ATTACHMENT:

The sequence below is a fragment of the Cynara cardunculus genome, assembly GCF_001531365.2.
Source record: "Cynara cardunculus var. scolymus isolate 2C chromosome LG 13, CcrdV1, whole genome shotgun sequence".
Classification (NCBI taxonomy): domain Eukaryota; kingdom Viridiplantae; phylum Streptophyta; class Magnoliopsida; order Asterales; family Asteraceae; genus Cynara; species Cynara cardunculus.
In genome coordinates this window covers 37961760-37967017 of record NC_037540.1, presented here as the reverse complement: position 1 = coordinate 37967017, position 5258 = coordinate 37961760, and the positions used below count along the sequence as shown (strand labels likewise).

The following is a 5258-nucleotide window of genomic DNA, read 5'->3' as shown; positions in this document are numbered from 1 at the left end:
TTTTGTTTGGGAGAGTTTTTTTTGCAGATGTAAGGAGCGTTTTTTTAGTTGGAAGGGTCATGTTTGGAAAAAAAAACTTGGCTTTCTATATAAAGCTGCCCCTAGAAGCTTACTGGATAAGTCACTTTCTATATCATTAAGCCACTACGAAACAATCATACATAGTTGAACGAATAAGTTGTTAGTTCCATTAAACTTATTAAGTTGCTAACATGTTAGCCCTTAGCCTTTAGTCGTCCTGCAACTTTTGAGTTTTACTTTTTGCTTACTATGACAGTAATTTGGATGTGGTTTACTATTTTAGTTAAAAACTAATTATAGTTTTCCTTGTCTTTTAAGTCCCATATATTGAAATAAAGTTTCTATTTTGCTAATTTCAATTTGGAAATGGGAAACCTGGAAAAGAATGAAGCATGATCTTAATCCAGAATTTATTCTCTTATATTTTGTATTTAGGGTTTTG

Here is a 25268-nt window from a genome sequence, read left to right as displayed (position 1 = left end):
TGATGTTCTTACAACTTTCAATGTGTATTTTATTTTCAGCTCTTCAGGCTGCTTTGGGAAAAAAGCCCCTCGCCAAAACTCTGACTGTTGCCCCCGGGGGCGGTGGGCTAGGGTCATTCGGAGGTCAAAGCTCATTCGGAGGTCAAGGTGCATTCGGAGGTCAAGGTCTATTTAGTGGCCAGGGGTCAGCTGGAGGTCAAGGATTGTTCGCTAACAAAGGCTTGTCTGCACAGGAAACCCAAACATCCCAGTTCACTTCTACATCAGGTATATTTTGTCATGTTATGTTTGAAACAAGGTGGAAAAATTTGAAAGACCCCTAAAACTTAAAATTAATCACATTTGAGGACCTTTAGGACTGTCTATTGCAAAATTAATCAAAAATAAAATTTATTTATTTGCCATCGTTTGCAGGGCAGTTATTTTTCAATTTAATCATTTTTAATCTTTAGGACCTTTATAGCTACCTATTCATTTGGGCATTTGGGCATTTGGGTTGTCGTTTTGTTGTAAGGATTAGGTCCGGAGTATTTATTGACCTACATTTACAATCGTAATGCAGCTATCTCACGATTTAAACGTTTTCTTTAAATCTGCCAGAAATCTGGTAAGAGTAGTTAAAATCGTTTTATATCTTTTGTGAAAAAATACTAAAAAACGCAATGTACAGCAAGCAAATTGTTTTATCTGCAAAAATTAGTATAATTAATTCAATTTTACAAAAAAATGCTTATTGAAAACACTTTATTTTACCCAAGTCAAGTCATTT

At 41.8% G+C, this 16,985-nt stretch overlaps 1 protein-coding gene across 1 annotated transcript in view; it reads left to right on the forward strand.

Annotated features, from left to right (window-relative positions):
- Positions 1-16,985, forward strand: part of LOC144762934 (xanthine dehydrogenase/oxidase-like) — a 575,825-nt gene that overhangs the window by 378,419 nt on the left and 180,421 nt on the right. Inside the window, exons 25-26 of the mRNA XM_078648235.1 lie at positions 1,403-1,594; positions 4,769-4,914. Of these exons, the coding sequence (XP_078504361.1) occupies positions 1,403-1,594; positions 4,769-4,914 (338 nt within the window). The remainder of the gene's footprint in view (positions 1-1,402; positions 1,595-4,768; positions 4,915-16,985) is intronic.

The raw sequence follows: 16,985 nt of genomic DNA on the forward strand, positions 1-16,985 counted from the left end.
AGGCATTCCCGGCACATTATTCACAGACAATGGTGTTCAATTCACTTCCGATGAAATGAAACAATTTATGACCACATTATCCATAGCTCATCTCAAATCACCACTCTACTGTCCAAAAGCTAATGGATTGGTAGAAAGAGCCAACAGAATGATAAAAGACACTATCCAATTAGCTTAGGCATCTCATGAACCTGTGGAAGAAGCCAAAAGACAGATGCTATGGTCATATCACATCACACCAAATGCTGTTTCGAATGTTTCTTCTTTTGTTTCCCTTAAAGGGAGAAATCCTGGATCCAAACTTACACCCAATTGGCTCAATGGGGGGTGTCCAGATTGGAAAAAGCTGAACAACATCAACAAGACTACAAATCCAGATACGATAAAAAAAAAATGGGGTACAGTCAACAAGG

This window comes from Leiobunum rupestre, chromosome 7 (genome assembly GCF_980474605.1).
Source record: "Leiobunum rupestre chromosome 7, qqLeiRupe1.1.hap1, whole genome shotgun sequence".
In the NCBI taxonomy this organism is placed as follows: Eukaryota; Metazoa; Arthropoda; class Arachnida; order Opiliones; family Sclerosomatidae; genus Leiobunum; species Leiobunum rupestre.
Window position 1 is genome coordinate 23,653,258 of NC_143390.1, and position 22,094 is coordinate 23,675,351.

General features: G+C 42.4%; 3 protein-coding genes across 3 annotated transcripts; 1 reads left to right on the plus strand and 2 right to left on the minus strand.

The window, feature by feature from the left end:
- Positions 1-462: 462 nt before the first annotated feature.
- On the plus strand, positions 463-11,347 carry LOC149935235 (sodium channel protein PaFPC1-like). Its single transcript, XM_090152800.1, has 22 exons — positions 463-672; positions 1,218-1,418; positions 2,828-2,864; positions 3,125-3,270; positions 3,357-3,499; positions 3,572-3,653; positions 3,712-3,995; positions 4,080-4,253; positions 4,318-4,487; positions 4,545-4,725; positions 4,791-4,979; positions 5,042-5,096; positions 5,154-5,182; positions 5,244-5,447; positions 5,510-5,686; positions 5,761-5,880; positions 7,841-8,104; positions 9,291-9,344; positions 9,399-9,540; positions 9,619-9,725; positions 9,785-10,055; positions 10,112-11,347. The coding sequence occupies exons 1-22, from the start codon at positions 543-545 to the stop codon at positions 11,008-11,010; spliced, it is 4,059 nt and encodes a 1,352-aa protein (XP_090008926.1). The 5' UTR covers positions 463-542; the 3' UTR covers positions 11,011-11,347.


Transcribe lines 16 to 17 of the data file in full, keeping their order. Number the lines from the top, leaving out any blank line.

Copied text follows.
In the NCBI taxonomy this organism is placed as follows: Eukaryota; Metazoa; Arthropoda; class Arachnida; order Opiliones; family Sclerosomatidae; genus Leiobunum; species Leiobunum rupestre.
Window position 1 is genome coordinate 23,653,258 of NC_143390.1, and position 22,094 is coordinate 23,675,351.